**Someone who will talk to you and listen:

Personal problems--Affecting your attitude and performance at school. You can't do your best at school if something is bothering you--relationships with teachers or other students, stress from school or outside pressures; feelings of insecurity, etc.

Social issues--Dealing with peer pressure; resolving conflict; knowing how to react to different situations; resisting pressure to use alcohol or other drugs.

Sort out problems--Talking to someone often helps make things clearer.

Explore options--Finding and evaluating possible solutions to a problem situation.

Reach decisions--Learning skills to make appropriate decisions for yourself.

**Someone who will help you with academics:

Course selection--Choosing courses suited to your interests and plans.

Problems with classes--Finding ways to be more comfortable and involved in class.

Long-range planning--Making plans for four years of high school and beyond.

Graduation requirements--Watching your progress to make sure you are on target to meet all requirements.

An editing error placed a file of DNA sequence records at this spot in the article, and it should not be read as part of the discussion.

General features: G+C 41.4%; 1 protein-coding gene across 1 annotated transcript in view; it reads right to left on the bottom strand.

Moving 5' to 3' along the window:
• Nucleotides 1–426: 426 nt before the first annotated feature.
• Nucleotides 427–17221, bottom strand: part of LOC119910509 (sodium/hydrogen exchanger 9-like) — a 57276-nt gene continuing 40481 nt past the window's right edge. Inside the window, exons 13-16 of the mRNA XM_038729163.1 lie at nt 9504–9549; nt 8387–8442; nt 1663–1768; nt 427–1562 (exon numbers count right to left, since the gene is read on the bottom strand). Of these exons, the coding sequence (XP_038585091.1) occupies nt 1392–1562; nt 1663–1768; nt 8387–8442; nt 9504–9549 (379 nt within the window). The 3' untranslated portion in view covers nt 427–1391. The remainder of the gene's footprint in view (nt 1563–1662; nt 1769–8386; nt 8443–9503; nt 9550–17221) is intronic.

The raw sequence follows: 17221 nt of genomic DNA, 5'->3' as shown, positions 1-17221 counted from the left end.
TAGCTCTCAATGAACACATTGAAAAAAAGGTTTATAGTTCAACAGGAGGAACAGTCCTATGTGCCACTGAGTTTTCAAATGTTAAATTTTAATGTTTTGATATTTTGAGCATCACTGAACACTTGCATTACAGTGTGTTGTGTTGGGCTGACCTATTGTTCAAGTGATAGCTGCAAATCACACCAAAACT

Test results--Helping you understand achievement and other test results.

Study skills--Providing suggestions and ideas for improving study skills.

**Someone who will help you plan for the future:

Plan for your future--Keeping as many doors open as possible so that when you graduate you have positive options available to you.Dropping out of school closes many doors and severely limits your options.

Make decisions about a career--Helping you understand your interests, abilities, and goals as related to career choices.

Career information--Providing information on work conditions, salaries, educational requirements, employment opportunities.

Explore higher education--Providing information about selecting the kind of school that will best meet your needs. The counselor's office has information on many colleges, universities, technical and trade schools, and the military. Information is available about admission requirements, college entrance exams, high school preparation, application procedures, financing education beyond high school--financial aid and scholarships.


Getting along at school means making your school years successful and fun!

School years are:

· Challenging because you are facing new situations and decisions.

· Confusing because you may be unsure about what is expected of you.

· Exciting because you have a chance to make new friends and experience new things.

People who get along at school:

**Think positively about themselves and others.

Be yourself. Let others know the "real you."

Focus on the positive things that make you special and interesting.